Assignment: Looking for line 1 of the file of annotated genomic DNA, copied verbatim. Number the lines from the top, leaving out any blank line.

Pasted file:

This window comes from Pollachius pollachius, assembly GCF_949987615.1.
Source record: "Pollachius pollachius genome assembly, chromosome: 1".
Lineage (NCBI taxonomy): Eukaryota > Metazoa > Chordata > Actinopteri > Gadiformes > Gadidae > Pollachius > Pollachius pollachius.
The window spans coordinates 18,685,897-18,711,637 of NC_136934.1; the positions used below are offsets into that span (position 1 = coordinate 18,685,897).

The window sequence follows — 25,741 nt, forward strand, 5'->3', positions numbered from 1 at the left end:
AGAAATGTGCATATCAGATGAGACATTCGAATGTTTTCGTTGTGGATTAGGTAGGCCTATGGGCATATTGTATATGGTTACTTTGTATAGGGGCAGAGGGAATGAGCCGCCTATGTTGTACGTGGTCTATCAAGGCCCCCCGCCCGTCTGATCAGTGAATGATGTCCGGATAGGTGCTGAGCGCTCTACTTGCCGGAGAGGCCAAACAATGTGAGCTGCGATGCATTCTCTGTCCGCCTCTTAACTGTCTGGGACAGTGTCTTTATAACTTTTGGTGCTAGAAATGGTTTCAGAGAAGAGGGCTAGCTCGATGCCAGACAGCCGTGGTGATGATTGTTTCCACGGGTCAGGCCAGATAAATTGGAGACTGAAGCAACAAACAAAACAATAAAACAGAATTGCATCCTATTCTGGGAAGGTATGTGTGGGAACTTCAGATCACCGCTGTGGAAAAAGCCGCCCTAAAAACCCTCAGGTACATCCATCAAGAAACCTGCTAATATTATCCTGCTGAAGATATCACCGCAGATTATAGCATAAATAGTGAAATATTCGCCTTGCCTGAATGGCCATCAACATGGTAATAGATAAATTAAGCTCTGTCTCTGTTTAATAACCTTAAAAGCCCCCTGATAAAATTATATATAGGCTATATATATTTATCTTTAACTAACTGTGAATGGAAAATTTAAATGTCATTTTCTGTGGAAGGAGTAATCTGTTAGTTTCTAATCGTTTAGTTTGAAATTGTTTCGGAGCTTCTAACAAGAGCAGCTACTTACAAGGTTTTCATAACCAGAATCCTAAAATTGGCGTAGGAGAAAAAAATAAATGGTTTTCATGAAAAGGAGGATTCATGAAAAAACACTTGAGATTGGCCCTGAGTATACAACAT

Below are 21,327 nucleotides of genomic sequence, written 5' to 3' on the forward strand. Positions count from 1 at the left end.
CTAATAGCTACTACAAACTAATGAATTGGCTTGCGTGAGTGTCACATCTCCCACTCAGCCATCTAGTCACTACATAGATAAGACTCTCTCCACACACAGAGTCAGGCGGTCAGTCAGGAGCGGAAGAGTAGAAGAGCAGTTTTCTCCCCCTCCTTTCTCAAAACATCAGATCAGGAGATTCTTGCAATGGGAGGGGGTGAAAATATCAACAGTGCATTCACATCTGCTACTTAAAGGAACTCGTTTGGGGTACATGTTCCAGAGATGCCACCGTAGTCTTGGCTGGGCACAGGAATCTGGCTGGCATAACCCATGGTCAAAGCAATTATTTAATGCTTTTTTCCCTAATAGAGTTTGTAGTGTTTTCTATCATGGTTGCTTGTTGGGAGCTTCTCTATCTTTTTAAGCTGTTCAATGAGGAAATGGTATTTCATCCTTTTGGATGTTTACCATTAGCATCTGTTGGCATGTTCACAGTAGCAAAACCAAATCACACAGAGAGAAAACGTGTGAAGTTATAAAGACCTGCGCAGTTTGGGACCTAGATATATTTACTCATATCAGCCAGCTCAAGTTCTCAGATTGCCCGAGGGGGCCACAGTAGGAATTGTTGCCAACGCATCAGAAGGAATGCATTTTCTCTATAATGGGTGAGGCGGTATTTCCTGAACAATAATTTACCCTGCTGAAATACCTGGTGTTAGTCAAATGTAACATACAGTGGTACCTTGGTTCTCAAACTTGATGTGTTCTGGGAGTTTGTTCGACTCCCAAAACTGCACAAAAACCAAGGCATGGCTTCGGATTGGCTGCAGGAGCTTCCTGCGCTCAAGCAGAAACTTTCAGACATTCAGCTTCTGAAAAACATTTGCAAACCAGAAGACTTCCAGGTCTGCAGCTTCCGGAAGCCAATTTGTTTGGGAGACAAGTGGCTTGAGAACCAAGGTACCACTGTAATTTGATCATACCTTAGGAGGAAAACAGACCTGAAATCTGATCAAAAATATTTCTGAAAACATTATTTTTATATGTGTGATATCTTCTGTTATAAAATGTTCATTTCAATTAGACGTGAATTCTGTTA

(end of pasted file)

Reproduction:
This window comes from Pollachius pollachius, assembly GCF_949987615.1.